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Abstract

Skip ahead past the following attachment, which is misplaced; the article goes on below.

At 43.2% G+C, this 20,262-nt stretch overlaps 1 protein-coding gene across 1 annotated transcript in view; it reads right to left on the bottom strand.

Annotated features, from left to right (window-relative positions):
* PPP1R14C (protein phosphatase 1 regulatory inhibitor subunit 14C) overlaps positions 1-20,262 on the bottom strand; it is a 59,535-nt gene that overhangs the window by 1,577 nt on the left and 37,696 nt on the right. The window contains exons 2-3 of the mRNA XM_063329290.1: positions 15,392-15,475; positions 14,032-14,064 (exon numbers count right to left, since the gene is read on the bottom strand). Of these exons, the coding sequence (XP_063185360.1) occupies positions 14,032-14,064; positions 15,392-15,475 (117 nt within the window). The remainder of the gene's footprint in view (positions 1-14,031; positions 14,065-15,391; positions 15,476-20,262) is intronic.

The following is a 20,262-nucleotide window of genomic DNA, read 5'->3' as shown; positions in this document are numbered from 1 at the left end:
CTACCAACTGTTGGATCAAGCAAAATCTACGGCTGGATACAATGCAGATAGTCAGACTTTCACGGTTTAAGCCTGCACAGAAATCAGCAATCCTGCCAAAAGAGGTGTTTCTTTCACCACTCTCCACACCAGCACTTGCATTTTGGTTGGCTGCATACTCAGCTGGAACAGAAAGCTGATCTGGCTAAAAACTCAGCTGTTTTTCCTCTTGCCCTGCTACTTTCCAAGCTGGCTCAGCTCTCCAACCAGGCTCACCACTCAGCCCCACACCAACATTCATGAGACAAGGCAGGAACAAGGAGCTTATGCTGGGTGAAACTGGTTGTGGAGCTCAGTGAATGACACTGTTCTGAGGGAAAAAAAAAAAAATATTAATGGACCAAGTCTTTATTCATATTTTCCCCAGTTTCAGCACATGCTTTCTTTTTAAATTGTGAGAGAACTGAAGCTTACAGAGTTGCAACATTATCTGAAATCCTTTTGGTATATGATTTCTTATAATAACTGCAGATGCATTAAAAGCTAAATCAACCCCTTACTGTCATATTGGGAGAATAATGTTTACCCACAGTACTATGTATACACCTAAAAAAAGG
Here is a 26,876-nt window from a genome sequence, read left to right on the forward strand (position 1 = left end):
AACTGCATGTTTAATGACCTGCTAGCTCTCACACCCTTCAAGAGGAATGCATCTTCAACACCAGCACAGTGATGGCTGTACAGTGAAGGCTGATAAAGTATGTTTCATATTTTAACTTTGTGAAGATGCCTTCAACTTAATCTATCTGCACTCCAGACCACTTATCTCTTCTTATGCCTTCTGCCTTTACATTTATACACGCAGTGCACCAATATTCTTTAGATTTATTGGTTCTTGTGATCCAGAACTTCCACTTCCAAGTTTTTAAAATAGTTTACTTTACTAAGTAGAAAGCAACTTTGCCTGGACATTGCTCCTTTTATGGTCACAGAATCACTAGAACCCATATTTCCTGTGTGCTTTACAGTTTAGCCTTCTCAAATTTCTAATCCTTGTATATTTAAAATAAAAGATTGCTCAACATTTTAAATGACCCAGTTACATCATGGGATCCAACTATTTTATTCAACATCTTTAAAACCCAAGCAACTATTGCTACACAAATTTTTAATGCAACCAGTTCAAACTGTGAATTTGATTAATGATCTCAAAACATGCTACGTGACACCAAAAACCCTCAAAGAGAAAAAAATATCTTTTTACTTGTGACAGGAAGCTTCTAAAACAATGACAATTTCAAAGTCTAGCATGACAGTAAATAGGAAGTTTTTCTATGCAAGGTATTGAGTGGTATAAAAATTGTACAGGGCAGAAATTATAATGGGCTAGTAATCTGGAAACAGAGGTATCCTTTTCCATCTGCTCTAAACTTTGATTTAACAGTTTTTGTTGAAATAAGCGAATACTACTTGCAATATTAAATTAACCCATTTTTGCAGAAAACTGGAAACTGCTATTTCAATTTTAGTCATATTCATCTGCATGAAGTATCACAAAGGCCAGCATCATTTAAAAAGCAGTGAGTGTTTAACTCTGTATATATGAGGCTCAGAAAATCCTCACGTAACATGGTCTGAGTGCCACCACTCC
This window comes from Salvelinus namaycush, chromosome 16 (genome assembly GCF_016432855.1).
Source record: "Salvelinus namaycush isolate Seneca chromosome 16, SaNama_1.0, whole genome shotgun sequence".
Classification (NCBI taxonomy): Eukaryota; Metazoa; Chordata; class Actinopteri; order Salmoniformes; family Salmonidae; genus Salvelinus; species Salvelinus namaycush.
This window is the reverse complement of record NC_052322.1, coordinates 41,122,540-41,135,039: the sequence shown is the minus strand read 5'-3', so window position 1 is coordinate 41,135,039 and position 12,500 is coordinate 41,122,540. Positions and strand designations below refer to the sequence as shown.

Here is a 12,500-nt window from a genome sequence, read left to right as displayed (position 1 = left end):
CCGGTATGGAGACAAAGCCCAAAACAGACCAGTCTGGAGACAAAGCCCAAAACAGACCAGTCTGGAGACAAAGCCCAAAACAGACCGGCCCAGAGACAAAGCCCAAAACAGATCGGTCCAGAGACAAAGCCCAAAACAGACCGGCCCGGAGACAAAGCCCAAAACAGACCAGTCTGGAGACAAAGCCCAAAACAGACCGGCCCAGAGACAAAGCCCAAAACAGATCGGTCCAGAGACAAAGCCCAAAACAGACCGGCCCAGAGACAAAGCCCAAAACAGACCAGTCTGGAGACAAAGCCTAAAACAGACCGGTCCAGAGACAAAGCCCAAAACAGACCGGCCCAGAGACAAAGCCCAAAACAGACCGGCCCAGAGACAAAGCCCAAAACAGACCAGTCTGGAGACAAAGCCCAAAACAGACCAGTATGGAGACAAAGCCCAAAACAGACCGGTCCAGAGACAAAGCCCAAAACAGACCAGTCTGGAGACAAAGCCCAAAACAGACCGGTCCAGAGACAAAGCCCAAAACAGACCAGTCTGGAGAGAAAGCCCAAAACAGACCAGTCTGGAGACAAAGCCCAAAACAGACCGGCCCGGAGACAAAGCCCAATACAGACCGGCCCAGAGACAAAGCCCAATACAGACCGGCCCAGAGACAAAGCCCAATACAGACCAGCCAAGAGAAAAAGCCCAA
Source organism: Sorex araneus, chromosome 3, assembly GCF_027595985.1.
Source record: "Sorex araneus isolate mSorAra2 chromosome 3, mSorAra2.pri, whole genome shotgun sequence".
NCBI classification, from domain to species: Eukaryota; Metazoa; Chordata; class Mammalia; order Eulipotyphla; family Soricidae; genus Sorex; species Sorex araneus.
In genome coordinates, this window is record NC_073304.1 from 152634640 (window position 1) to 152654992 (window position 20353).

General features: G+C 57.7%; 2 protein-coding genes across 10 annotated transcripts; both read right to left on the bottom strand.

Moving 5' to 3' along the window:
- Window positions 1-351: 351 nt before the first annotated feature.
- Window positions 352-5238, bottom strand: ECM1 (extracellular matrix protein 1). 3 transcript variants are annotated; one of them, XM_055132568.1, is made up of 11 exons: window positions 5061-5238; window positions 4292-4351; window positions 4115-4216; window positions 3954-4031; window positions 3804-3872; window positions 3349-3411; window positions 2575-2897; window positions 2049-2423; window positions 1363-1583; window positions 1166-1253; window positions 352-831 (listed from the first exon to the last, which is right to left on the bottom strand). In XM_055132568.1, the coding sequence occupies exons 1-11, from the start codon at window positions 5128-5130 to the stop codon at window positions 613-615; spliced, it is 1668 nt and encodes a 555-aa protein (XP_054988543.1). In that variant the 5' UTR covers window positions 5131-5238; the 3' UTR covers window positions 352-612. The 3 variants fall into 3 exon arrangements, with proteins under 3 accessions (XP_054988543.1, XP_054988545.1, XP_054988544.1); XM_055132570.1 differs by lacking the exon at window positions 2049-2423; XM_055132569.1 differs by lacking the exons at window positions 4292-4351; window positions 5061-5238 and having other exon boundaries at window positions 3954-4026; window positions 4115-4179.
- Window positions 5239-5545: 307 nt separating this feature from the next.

A humanist theory of science must satisfy two requirements which appear to be in tension. Firstly, in order to hold science accountable for its socio-political consequences, it must challenge narratives presenting science as objective and value-free. Secondly, in order to hold scientific knowledge as authoritative when deciding on public policy, it must challenge narratives presenting science as biased and unreliable, e.g. climate science denial or anti-vaccination rhetoric. I show that pragmatist philosophy can answer these apparently contradictory needs. Rather than taking science as a means of objectively representing an external world, pragmatism would hold that scientific method has evolved through human attempts to navigate their material environment, with increasingly abstract and broadly applicable practices for successful goal-achievement being honed and systematized in the process. So, while science’s proper function is to serve value-based purposes, it is nevertheless a method which carries authority in determining appropriate actions for navigating encountered problems.

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